The beauty of the Los Angeles Kings is that they bring together two opposing parts of the hockey world. These two factions have spent the better part of the past three years bantering back and forth, mostly via Twitter, about the merit and demerit of advanced statistics. Now they have a case study they can agree upon.
The dyed-in-the-wool geriatrics embrace the Kings for their throwback, defense-first, physical style of play backed by brilliant goaltending. They’re big, mean, nasty, iron-willed and brass-cojoned, and the old guard loves them for it.
The four-eyed number-needling geeks adore them, too, and rightfully so. After all, the Kings are the poster boys for the advanced stats revolution, particularly Anze Kopitar and Justin Williams who, along with Patrice Bergeron of the Boston Bruins, are the only players to be top 10 in Corsi close each of the past three seasons.
Count this corner among the pocket protector wearers (except cooler, of course), but fellow fancy stats freaks have to concede that the Kings belong to the traditionalists at least as much as they do to the futurists, because it’s the intangibles that make this team so great. And they showed that Friday night, stomping the Anaheim Ducks 6-2 in Game 7. (Imagine, Anaheim was 4-0-1 against Los Angeles during the regular season.)
Mental toughness is immeasurable (at least for now, as the advanced stats brethren will surely try to find a way to calculate that as well), but it’s clear the Kings are full to river flowing with it after winning six straight elimination games, four against the San Jose Sharks and two versus the Ducks.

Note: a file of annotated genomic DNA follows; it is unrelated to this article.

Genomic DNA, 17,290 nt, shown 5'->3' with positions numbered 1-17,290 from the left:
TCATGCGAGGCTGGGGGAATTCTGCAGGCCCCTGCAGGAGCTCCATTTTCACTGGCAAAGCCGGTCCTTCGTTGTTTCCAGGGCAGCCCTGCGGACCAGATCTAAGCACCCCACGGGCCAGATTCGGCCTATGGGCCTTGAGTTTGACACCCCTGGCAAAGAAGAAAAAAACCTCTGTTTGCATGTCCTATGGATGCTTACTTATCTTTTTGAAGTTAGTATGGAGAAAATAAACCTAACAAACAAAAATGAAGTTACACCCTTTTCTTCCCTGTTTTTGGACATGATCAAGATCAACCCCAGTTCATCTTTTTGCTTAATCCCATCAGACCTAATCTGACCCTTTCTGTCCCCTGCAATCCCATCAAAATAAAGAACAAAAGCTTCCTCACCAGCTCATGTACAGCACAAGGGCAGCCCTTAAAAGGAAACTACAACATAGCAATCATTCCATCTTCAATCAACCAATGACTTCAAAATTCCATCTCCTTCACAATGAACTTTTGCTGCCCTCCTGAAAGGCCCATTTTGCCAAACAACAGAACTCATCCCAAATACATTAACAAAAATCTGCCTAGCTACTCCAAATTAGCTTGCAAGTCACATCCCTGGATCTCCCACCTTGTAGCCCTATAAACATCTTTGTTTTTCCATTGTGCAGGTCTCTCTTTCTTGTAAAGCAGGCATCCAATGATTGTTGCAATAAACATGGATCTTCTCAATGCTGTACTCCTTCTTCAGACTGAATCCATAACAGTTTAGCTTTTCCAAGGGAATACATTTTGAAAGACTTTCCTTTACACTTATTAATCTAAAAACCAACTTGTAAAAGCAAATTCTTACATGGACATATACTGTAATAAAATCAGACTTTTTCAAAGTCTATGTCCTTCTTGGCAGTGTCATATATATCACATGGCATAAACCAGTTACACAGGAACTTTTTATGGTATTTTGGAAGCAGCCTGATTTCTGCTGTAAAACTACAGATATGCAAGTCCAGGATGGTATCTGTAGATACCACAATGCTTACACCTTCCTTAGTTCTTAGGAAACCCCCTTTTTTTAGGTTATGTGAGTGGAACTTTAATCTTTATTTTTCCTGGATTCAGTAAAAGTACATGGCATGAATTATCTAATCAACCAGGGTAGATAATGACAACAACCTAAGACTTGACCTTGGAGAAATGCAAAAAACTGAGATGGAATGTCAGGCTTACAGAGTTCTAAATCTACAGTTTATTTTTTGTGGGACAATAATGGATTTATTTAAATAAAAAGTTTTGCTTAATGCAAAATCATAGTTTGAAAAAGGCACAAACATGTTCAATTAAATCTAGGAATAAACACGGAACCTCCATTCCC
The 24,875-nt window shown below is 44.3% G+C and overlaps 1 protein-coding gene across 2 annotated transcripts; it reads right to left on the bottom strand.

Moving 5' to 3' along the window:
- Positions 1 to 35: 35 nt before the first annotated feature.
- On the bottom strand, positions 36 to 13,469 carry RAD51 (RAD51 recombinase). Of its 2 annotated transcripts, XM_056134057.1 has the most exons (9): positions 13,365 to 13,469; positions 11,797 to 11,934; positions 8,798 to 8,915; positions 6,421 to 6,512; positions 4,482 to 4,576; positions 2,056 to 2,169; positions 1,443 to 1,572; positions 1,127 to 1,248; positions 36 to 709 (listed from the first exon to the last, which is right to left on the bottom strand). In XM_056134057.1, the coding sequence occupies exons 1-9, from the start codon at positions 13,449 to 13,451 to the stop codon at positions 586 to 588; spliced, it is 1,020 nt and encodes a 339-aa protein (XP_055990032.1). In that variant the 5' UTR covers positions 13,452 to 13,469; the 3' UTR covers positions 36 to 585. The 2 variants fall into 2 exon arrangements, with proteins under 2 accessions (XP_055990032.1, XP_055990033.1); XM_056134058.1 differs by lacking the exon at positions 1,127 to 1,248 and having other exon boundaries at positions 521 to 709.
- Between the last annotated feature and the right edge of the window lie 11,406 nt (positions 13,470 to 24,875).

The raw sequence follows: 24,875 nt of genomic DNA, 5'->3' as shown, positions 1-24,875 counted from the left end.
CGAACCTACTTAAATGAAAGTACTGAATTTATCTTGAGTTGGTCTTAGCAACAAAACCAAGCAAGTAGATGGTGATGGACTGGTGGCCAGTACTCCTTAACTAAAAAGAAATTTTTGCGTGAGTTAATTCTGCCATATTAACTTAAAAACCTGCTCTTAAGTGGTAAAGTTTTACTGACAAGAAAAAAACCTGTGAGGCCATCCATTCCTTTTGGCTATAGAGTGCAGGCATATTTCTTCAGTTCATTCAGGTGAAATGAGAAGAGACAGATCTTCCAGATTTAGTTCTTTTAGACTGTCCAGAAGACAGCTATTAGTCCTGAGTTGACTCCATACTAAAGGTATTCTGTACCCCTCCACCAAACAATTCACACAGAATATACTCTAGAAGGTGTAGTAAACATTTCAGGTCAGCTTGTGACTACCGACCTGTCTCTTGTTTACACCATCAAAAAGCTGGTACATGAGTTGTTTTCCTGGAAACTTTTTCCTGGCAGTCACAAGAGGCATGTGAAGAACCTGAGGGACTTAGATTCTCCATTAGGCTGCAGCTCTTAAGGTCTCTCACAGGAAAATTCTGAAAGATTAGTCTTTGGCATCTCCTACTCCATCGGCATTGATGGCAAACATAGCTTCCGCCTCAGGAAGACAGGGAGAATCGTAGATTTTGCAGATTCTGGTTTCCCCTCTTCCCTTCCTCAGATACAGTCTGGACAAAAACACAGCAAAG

So much is similar between the Kings club that won the Stanley Cup two years ago and this year’s team. It’s essentially the same roster, with 17 players held over from 2012. GM Dean Lombardi is still in charge, coach Darryl Sutter is still behind the bench, Dustin Brown is still the captain and Jonathan Quick is still in net. And the Kings’ M.O. is the same dominant defense that brought them their first Cup in franchise history. Throw out those first two games against the San Jose Sharks, which is precisely what Quick and Co. did, and Los Angeles has allowed an average of 2.00 goals against per game.
Still, there is a little something in this year’s Kings that they didn’t have much of two years ago: scoring swagger. And that can be measured. Los Angeles has averaged the second-most goals in these playoffs with 3.21 per game behind only the Montreal Canadiens at 3.27.
They’ll need to brandish this newfound scoring prowess of theirs against the high-flying Chicago Blackhawks in the Western Conference final if they hope to win this time around. But they’ll also need the mental moxy they’ve perfected during these playoffs, too, because the Blackhawks are the one team in the West that can match them with it.
In the past three playoffs Chicago is the only team Los Angeles has lost to. The Kings have iced the San Jose Sharks (twice), St. Louis Blues (twice), and the Vancouver Canucks, Phoenix Coyotes, New Jersey Devils and now the Anaheim Ducks once each over three post-seasons. But the Blackhawks are different beast. They handled the mighty Kings with ease in last year’s Western Conference final, beating them in five games.
Whether Los Angeles can come through this time around against Chicago remains to be seen. But two things are for sure about the Kings: the dinosaurs dig them and the geeks are all agog over them. And Los Angeles will have healthy portions each base cheering for them cheering them on in Round 3. Finally, a team that both sides of the hockey world can share together and yet still claim as their own.